The coronavirus has been called "worse than 9/11" for the airline industry by US Secretary of Treasury Steven Mnuchin.
During a press conference on Tuesday, Mr Mnuchin spoke about the economic impact Covid-19 has on the airline industry, which has significantly reduced both domestic and international flights as people are implored to stay home.
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He called the outbreak "worse than 9/11" for the industry.
When the 11 September, 2001 terrorist attack happened in New York City, the airspace in the US and Canada was closed except for military, police, and medical flights. This closure lasted only a few days, though, until the airspace was opened again on 13 September.
But airlines are now going on multiple weeks of having the cancel flights and reduce its staff to combat the number of people who are no longer flying.
"They are almost ground to a halt," Mr Mnuchin said.
"The president wants to make sure that although we don’t want people to travel unless it’s critical, we want to maintain for critical travel the right to have domestic travel," he added.
Federal officials have circulated the idea of halting domestic travel in the US briefly in response to the coronavirus spread, which would be an unprecedented move only last seen during 9/11. If domestic flights were stopped, it would be expected to last longer than just a few days. The government already called a Level 4 travel advisory on China, Iran, and most of Europe to prevent people from travelling.
But Mnuchin reiterated other options are being circulated to prevent grounding planes.
Congress and the White House are currently weighing an economic response to help keep the airline industry afloat during the pandemic.
Airlines for America (A4A), a lobbying group, pressed Congress on Monday to provide an economic response to airlines having to significantly reduce staff and flights as quickly as possible. The group is asking for $50m emergency assistance from the federal government.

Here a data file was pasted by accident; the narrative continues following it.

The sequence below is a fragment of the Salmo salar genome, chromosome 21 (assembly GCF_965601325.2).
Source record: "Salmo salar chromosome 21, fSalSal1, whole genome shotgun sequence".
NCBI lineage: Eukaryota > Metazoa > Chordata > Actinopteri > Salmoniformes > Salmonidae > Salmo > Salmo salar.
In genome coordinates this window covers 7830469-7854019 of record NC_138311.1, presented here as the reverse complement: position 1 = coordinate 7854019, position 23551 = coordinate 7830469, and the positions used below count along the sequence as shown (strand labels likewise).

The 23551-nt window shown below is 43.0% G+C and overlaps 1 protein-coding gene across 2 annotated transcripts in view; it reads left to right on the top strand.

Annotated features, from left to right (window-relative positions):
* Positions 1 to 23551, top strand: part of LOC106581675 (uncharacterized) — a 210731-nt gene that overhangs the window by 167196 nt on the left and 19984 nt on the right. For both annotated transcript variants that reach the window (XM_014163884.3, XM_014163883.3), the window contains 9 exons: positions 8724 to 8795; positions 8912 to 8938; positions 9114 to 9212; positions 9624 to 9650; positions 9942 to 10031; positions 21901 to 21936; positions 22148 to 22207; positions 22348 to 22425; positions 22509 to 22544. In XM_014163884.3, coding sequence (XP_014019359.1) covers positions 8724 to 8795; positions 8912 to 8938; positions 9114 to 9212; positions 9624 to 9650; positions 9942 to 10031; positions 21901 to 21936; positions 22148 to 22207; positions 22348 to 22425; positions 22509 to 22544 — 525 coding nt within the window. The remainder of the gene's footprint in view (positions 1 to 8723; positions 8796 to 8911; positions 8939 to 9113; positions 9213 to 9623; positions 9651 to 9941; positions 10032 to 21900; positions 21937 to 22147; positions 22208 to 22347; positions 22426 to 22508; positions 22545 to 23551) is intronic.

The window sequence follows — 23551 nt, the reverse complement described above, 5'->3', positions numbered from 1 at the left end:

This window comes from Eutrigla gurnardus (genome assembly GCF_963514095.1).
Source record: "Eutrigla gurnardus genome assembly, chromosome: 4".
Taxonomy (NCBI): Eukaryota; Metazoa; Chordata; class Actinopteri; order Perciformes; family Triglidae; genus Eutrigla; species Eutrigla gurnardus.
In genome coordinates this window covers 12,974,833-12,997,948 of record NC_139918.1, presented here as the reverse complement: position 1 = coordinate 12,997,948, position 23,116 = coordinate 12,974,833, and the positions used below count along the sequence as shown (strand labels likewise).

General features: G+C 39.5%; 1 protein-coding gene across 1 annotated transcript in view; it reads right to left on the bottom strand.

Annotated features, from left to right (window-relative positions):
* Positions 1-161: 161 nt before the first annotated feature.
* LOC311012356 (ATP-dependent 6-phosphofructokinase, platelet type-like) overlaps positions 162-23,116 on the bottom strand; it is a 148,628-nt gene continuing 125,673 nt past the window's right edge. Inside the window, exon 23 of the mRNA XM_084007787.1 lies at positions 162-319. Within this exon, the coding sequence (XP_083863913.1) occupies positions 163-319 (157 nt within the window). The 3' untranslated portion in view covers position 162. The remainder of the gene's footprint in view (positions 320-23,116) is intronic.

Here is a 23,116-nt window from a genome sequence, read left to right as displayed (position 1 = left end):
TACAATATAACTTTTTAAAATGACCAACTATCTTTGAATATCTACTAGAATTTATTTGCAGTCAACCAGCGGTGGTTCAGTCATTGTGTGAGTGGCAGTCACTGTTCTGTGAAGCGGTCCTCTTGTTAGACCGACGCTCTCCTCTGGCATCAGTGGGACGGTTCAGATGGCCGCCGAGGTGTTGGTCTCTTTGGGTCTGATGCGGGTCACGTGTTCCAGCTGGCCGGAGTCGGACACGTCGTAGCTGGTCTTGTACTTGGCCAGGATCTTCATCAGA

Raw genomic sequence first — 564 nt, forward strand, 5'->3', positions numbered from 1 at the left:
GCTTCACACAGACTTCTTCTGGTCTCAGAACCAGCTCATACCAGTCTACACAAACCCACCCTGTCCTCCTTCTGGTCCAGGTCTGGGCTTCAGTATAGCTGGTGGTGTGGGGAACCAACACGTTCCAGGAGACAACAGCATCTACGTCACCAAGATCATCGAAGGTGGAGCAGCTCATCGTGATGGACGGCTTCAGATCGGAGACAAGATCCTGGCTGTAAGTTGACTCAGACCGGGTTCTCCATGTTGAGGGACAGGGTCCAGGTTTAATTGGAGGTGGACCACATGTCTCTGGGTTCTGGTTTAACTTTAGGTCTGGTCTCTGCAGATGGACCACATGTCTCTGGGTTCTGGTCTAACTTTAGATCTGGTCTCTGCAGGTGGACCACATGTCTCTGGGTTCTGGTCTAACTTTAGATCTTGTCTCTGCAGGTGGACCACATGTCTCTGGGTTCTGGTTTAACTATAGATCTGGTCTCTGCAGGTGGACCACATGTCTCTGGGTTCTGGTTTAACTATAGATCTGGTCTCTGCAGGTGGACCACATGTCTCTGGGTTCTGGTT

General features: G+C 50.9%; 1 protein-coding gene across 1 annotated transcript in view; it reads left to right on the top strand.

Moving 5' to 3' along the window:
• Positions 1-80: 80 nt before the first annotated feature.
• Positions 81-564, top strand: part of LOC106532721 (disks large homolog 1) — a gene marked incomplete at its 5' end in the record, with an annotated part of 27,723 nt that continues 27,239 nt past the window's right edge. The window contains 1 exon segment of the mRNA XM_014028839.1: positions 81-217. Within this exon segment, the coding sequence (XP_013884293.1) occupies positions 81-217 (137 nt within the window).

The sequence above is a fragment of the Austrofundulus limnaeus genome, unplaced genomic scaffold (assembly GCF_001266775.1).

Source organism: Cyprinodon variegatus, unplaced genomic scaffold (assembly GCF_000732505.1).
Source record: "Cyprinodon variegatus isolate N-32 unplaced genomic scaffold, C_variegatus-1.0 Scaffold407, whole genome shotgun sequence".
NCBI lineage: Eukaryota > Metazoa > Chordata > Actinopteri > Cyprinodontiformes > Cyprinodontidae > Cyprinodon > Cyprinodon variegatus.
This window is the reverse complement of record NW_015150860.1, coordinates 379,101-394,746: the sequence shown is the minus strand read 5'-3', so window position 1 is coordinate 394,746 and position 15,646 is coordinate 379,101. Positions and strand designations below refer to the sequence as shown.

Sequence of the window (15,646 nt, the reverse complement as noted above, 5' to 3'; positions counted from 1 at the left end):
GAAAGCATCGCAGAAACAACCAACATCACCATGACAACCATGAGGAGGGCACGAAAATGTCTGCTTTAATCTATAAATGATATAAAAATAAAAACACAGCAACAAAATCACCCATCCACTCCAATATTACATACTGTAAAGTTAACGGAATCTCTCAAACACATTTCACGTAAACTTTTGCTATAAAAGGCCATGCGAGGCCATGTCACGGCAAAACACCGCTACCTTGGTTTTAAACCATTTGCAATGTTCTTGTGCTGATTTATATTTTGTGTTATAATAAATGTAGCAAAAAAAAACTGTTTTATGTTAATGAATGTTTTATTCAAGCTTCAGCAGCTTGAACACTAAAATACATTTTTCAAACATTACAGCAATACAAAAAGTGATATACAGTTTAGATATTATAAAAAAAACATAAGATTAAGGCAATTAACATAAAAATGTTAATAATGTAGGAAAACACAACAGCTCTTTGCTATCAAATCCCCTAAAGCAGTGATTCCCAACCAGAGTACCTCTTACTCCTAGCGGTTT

“This is a today problem, not a tomorrow problem. It requires urgent action,” A4A President and CEO Nicholas Calio said in a press release.
The money would go towards providing airlines short and long term relief during the pandemic in the form of grants, loans, and tax breaks.
President Trump previously said the government would back the airline industry "100 per cent". But his administration has not revealed exactly what that assistance would look like. “We’re going to be in a position to help the airlines very much," Mr Trump said.
On Sunday, United Airlines announced it was cutting flights by 50 per cent for April and May. American Airlines also announced it was reducing its international flights by 75 per cent. Delta Air Lines temporarily sidelined 300 of its planes in "largest capacity reduction in Delta’s history", CEO Ed Bastian said in a memo.
Internationally, British Airways said it would reduce its flight numbers by 75 per cent.
Even when regular flying resumes domestically and globally after the coronavirus pandemic, it is going to take months for the airline industry to rebound from its economic losses and staff reductions.
The International Air Transport Association (IATA), which represents 82 per cent of air traffic, predicts the airline industry will lose between $63bn to $113bn depending on how the virus continues to spread, according to a release.
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